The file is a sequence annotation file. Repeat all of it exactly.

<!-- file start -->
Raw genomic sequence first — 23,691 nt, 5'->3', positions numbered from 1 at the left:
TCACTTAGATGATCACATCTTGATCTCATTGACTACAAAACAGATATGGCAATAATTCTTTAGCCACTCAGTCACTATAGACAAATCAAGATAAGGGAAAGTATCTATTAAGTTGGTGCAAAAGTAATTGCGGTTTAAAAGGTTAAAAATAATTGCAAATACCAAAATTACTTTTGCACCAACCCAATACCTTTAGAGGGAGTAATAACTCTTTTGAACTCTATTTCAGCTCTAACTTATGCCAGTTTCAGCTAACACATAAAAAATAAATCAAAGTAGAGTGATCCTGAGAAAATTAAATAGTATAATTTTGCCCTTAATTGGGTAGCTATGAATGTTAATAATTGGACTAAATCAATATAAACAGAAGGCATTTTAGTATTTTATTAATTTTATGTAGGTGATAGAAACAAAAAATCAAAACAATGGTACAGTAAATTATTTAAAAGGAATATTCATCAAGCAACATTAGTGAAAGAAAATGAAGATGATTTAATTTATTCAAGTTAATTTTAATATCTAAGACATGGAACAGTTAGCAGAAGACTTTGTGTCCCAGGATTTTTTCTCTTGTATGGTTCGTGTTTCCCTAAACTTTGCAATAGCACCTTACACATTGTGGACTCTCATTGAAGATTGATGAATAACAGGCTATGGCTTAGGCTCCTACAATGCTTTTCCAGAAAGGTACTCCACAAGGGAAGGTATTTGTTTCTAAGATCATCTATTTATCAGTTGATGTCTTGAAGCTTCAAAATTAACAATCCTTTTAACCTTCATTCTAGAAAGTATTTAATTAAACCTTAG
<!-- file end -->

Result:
Raw genomic sequence first — 23,691 nt, 5'->3', positions numbered from 1 at the left:
TCACTTAGATGATCACATCTTGATCTCATTGACTACAAAACAGATATGGCAATAATTCTTTAGCCACTCAGTCACTATAGACAAATCAAGATAAGGGAAAGTATCTATTAAGTTGGTGCAAAAGTAATTGCGGTTTAAAAGGTTAAAAATAATTGCAAATACCAAAATTACTTTTGCACCAACCCAATACCTTTAGAGGGAGTAATAACTCTTTTGAACTCTATTTCAGCTCTAACTTATGCCAGTTTCAGCTAACACATAAAAAATAAATCAAAGTAGAGTGATCCTGAGAAAATTAAATAGTATAATTTTGCCCTTAATTGGGTAGCTATGAATGTTAATAATTGGACTAAATCAATATAAACAGAAGGCATTTTAGTATTTTATTAATTTTATGTAGGTGATAGAAACAAAAAATCAAAACAATGGTACAGTAAATTATTTAAAAGGAATATTCATCAAGCAACATTAGTGAAAGAAAATGAAGATGATTTAATTTATTCAAGTTAATTTTAATATCTAAGACATGGAACAGTTAGCAGAAGACTTTGTGTCCCAGGATTTTTTCTCTTGTATGGTTCGTGTTTCCCTAAACTTTGCAATAGCACCTTACACATTGTGGACTCTCATTGAAGATTGATGAATAACAGGCTATGGCTTAGGCTCCTACAATGCTTTTCCAGAAAGGTACTCCACAAGGGAAGGTATTTGTTTCTAAGATCATCTATTTATCAGTTGATGTCTTGAAGCTTCAAAATTAACAATCCTTTTAACCTTCATTCTAGAAAGTATTTAATTAAACCTTAG